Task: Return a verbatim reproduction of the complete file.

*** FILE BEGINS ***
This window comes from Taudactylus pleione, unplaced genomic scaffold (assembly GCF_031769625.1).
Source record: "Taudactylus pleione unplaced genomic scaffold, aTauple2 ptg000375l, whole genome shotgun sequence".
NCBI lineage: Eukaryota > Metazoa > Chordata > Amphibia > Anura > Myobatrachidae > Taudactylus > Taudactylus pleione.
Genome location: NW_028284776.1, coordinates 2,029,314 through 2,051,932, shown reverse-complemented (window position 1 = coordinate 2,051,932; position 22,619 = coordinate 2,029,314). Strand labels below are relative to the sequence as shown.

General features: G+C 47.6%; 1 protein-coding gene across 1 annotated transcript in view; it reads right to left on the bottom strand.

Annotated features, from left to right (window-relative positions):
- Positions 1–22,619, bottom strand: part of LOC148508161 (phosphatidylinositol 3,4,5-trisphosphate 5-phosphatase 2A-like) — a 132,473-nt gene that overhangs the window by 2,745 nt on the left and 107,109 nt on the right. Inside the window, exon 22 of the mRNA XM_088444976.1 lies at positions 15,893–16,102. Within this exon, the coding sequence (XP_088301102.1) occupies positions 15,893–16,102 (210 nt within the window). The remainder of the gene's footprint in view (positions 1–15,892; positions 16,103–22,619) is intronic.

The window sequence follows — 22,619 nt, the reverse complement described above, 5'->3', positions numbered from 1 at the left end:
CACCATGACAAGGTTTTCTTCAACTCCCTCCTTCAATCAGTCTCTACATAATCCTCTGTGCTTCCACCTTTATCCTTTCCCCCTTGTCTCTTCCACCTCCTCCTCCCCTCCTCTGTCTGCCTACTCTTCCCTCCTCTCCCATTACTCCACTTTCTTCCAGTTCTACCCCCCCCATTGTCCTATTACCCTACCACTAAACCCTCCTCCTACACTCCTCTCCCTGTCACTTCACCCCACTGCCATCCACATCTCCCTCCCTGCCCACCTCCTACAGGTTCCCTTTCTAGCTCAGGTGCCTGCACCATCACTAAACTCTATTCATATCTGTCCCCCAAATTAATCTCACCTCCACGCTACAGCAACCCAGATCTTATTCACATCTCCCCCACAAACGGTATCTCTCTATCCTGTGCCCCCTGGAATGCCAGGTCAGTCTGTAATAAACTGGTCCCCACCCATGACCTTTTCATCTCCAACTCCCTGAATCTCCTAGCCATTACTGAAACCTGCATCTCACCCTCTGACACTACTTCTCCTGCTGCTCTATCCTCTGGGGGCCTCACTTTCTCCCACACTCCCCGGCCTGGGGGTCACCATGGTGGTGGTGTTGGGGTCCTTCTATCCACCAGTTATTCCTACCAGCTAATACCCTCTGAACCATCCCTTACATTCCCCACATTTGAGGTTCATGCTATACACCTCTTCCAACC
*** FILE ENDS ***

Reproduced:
This window comes from Taudactylus pleione, unplaced genomic scaffold (assembly GCF_031769625.1).
Source record: "Taudactylus pleione unplaced genomic scaffold, aTauple2 ptg000375l, whole genome shotgun sequence".
NCBI lineage: Eukaryota > Metazoa > Chordata > Amphibia > Anura > Myobatrachidae > Taudactylus > Taudactylus pleione.
Genome location: NW_028284776.1, coordinates 2,029,314 through 2,051,932, shown reverse-complemented (window position 1 = coordinate 2,051,932; position 22,619 = coordinate 2,029,314). Strand labels below are relative to the sequence as shown.

General features: G+C 47.6%; 1 protein-coding gene across 1 annotated transcript in view; it reads right to left on the bottom strand.

Annotated features, from left to right (window-relative positions):
- Positions 1–22,619, bottom strand: part of LOC148508161 (phosphatidylinositol 3,4,5-trisphosphate 5-phosphatase 2A-like) — a 132,473-nt gene that overhangs the window by 2,745 nt on the left and 107,109 nt on the right. Inside the window, exon 22 of the mRNA XM_088444976.1 lies at positions 15,893–16,102. Within this exon, the coding sequence (XP_088301102.1) occupies positions 15,893–16,102 (210 nt within the window). The remainder of the gene's footprint in view (positions 1–15,892; positions 16,103–22,619) is intronic.

The window sequence follows — 22,619 nt, the reverse complement described above, 5'->3', positions numbered from 1 at the left end:
CACCATGACAAGGTTTTCTTCAACTCCCTCCTTCAATCAGTCTCTACATAATCCTCTGTGCTTCCACCTTTATCCTTTCCCCCTTGTCTCTTCCACCTCCTCCTCCCCTCCTCTGTCTGCCTACTCTTCCCTCCTCTCCCATTACTCCACTTTCTTCCAGTTCTACCCCCCCCATTGTCCTATTACCCTACCACTAAACCCTCCTCCTACACTCCTCTCCCTGTCACTTCACCCCACTGCCATCCACATCTCCCTCCCTGCCCACCTCCTACAGGTTCCCTTTCTAGCTCAGGTGCCTGCACCATCACTAAACTCTATTCATATCTGTCCCCCAAATTAATCTCACCTCCACGCTACAGCAACCCAGATCTTATTCACATCTCCCCCACAAACGGTATCTCTCTATCCTGTGCCCCCTGGAATGCCAGGTCAGTCTGTAATAAACTGGTCCCCACCCATGACCTTTTCATCTCCAACTCCCTGAATCTCCTAGCCATTACTGAAACCTGCATCTCACCCTCTGACACTACTTCTCCTGCTGCTCTATCCTCTGGGGGCCTCACTTTCTCCCACACTCCCCGGCCTGGGGGTCACCATGGTGGTGGTGTTGGGGTCCTTCTATCCACCAGTTATTCCTACCAGCTAATACCCTCTGAACCATCCCTTACATTCCCCACATTTGAGGTTCATGCTATACACCTCTTCCAACC